Colds, allergies, and sinus infections can block the nasal passages with mucus and swelling. Neti pots are widely available to irrigate the nose with salt water.
Dr. James T. C. Li provided a description on the Mayo Clinic web site. Saline nasal solutions are available over the counter.
To use a neti pot, fill it with saline solution and tilt your head over a sink. Place the spout of the pot in the upper nostril and gently pour the salt water into your nose so that it flows out the lower nostril. Then repeat on the other side.
According to Li, many users find this procedure more effective than over-the-counter medications such as decongestants and antihistamines for nasal and sinus problems.
You can make your own salt water solution, but don't use tap water unless you first boil and cool it, according to a caution from the Louisiana Department of Health and Hospitals. Eryn Brown of the Los Angeles Times reported that two people died from a “brain-eating” amoeba that caused meningitis after entering the nose from a neti pot.
Naegleria fowleri was the offending amoeba. According to Brown's report, it is rare but deadly. It is generally harmless when swallowed, but dangerous in the nose.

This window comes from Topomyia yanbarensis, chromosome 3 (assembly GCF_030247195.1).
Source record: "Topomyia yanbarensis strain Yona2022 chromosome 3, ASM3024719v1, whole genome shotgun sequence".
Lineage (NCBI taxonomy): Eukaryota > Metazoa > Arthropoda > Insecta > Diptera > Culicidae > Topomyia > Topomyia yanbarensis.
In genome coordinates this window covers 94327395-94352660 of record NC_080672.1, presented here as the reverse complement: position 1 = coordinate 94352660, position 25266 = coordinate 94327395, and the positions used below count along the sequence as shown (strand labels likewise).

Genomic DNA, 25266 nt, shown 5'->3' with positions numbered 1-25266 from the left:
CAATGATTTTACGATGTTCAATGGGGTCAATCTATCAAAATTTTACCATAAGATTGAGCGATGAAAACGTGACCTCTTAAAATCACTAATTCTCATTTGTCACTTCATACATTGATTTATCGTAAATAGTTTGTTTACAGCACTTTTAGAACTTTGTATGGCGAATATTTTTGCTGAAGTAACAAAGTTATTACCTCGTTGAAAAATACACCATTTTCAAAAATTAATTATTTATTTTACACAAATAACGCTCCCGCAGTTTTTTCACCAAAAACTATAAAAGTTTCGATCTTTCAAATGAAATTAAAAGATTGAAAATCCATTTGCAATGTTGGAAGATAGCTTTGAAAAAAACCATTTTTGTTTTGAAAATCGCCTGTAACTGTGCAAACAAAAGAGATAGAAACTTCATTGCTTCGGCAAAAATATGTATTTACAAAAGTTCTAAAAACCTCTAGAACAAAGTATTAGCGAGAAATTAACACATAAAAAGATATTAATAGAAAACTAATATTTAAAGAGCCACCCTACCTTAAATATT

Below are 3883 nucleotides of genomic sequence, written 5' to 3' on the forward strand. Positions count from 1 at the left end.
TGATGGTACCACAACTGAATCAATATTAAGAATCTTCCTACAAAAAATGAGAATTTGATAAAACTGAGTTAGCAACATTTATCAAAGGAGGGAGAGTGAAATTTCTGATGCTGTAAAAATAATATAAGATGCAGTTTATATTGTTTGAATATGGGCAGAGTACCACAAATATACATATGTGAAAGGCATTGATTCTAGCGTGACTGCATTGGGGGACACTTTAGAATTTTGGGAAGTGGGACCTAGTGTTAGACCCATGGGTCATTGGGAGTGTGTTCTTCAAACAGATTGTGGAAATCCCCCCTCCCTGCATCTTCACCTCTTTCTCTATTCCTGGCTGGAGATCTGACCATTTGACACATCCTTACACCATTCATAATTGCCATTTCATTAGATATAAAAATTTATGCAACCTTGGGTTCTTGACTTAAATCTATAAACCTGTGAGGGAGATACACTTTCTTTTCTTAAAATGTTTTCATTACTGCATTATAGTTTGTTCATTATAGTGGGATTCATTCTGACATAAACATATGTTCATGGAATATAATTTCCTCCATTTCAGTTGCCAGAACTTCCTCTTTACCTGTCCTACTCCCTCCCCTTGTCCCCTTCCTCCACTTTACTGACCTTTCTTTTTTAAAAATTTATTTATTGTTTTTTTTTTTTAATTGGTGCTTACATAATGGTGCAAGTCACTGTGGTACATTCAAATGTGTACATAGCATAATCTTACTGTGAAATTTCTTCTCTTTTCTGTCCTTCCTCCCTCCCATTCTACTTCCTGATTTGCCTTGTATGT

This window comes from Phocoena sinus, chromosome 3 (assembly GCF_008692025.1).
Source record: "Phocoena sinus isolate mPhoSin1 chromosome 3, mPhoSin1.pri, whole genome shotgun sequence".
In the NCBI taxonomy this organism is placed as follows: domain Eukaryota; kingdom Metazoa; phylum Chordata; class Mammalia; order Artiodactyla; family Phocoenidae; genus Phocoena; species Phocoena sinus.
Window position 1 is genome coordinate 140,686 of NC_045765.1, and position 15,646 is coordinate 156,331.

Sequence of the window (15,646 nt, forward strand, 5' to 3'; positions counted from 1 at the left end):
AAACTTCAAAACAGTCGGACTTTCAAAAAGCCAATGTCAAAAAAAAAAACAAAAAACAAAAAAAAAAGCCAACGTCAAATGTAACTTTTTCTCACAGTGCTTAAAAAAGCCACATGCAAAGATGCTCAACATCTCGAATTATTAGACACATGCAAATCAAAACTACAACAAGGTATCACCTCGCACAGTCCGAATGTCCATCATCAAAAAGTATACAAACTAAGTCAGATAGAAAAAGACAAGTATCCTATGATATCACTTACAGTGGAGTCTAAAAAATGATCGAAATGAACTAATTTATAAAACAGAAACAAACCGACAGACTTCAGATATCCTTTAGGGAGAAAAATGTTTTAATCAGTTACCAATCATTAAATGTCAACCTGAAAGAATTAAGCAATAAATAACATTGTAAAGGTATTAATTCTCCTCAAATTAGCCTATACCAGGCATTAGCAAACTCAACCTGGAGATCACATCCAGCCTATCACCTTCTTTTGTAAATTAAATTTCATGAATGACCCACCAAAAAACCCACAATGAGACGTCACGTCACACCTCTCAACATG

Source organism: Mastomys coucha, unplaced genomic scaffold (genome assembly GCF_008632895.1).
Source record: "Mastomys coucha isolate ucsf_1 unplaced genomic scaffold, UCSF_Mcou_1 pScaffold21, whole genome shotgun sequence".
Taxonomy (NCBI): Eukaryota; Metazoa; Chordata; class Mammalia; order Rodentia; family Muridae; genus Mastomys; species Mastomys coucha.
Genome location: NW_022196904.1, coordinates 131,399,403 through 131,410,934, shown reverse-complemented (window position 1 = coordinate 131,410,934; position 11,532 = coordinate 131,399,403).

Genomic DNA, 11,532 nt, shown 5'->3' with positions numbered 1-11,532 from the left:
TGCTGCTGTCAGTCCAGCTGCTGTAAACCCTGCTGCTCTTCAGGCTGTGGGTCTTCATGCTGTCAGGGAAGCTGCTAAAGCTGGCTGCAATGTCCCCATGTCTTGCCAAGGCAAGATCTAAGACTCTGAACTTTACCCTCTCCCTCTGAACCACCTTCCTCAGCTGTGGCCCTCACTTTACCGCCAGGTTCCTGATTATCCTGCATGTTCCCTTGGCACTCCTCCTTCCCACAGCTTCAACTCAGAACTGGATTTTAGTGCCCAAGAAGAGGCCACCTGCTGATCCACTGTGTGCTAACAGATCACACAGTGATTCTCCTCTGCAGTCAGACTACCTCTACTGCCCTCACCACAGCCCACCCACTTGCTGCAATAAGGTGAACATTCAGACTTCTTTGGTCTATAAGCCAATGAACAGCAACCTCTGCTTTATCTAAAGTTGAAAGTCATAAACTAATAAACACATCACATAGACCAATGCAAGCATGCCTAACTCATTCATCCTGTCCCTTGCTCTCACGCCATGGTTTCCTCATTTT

Most infections happen when people swim in lakes and ponds and get water up their noses. The initial sinus infection spreads into the fluid around the brain.
Dr. David Rabago and Dr. Aleksandra Zgierska of the University of Wisconsin published a report on the benefits of neti pots and similar treatments.
“Saline nasal irrigation can be performed with low positive pressure from a spray or squirt bottle, or with gravity-based pressure using a vessel with a nasal spout, such as a neti pot,” Rabago and Zgierska wrote. “Both are available over the counter.”
In a survey of 330 family physicians, 87 percent recommended nasal irrigation to their patients for conditions including:
1. Chronic rhinosinusitis
2. Viral upper respiratory tract infection (colds)
3. Allergic rhinitis
4. Other, less common conditions including rhinitis of pregnancy
Rabago and Zgierska referred readers to further information online, provided by the University of Wisconsin.
1. Mayo Clinic. Common Cold. Question: What is a neti pot? James T. C. Li. Web. Dec. 30, 2011.
2. Los Angeles Times. Neti pot danger? Two die from amoeba infection. Eryn Brown. Web. Dec. 30, 2011.
3. Rabago D et al, “Saline nasal irrigation for upper respiratory conditions”, American Family Physician 2009; 80(10): 1117-19. http://www.ncbi.nlm.nih.gov/pubmed/19904896
4. University of Wisconsin. Nasal irrigation. Web. Dec. 30, 2011.
Reviewed January 2, 2012
by Michele Blacksberg RN
Edited by Jody Smith